On Mar 5, 2010, StrawCat from Savona Canada wrote:
Just a note to point out the leaves from this legume tree are high in nitrogen, and can double yields in maize crops, etc., when added to the soil. There is a program planned to translplant the tree across Adrica to boost production. It might be a good one to introduce to Haiti, too... if it doesn't go feral and crowd out native species like some acacias have in the US.
On Feb 3, 2005, htop from San Antonio, TX (Zone 8b) wrote:
I have npt grown this plant that is native to the Transvaal and Southwest Africa, through West and North Africa to Egypt, and East Africa. Some interesting facts follow:
In Africa, it sheds its leaves during the rainy season and when it is dry new leaves are produced. Its pods were worn as charms by African women and children to avert smallpox. The wood is used for canoes, mortars, and pestles and the bark is pounded in Nigeria and used as a packing material on pack animals.
"Ashes of the wood are used in making soap and as a depilatory and tanning agent for hides. VITA (1977) says the wood is used for carving; the thorny branches useful for a natural barbed fence. Pods and foliage are highly regarded as livestock fodder. Some 90% of Senegalese farmers interviewed by Felker (1981) collected, stored, and rationed Acacia alba pods to livestock. Rhodesians use the pods to stupefy fish. Humans eat the boiled seeds in times of scarcity in Rhodesia."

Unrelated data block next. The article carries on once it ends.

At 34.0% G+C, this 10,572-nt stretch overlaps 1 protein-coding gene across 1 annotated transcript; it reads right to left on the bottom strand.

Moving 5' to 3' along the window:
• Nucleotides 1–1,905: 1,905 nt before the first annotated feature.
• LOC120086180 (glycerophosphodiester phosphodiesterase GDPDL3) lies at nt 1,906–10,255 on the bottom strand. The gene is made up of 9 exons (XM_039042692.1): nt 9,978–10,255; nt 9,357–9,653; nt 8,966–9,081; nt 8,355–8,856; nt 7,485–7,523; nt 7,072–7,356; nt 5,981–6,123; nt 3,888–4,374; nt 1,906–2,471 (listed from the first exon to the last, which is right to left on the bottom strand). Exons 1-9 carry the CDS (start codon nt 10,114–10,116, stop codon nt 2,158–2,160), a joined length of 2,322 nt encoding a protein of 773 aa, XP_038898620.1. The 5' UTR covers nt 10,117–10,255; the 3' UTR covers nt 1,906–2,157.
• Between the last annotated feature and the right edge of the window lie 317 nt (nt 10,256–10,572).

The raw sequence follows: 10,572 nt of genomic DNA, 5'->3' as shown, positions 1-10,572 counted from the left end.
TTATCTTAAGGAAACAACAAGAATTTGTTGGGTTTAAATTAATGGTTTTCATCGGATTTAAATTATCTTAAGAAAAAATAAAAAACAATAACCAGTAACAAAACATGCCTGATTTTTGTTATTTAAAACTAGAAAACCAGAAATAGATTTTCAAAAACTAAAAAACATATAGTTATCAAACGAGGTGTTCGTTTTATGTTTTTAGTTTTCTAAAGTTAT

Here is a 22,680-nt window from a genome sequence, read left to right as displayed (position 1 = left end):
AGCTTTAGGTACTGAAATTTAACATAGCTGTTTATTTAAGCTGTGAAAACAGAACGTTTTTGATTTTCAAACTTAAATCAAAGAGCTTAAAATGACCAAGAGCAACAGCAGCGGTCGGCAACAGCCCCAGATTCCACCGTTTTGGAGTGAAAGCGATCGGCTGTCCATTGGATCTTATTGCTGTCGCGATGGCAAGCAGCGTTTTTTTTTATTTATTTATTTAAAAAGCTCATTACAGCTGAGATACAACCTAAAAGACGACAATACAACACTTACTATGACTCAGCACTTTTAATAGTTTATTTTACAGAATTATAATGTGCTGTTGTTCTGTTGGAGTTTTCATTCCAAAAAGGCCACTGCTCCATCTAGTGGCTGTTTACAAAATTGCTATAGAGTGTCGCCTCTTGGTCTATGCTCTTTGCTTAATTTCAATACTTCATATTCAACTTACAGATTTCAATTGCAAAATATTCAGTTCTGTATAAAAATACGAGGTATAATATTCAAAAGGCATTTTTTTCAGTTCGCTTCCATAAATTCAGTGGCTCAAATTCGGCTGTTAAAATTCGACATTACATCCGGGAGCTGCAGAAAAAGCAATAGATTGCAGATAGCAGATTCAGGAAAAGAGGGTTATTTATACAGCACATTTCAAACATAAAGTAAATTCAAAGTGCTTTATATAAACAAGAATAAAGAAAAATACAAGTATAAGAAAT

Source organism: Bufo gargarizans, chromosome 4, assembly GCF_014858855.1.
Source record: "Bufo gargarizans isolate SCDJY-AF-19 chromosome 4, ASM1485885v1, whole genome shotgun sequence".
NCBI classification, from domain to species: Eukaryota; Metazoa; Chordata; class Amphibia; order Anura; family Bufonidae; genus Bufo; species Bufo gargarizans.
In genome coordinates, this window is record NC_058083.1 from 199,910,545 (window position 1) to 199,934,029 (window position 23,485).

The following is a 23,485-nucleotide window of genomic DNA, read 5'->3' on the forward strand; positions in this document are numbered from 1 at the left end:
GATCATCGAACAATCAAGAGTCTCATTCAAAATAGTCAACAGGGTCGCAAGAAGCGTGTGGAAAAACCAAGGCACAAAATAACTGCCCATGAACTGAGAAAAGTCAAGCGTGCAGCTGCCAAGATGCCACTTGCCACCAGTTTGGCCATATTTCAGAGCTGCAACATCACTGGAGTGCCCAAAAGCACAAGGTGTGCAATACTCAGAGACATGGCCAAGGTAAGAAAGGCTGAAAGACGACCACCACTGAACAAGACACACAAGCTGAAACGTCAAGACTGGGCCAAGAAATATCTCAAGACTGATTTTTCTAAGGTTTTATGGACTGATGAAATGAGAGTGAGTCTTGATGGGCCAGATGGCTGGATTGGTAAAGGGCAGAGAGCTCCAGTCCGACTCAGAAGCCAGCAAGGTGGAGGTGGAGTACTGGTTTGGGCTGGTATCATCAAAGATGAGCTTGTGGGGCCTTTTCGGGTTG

"Reported to serve as an emetic in fevers (Masai), taken for diarrhea in Tanganyika. Also used for colds, diarrhea, hemorrhage, and ophthalmia in West Africa. The bark of the Ana tree is a folk remedy for diarrhea among several tribes. On the Ivory Coast it is used for leprosy. The bark decoction curtails nausea. A liniment, made by steeping the bark, is used for bathing and massage in pneumonia,"
Source: James A. Duke. 1983. Handbook of Energy Crops. unpublished.
On Dec 25, 2003, palmbob from Tarzana, CA (Zone 9b) wrote:
Sort of a scrubby tree with dinky leaves and yellow flowers. And AFrican native commonly eaten by giraffe. This thorny tree is quite drought tolerant. It flowers 3 times a year with small, yellowy flowers. You can find this tree in many botanical gardens in So Cal, but is not commonly grown in landscaping.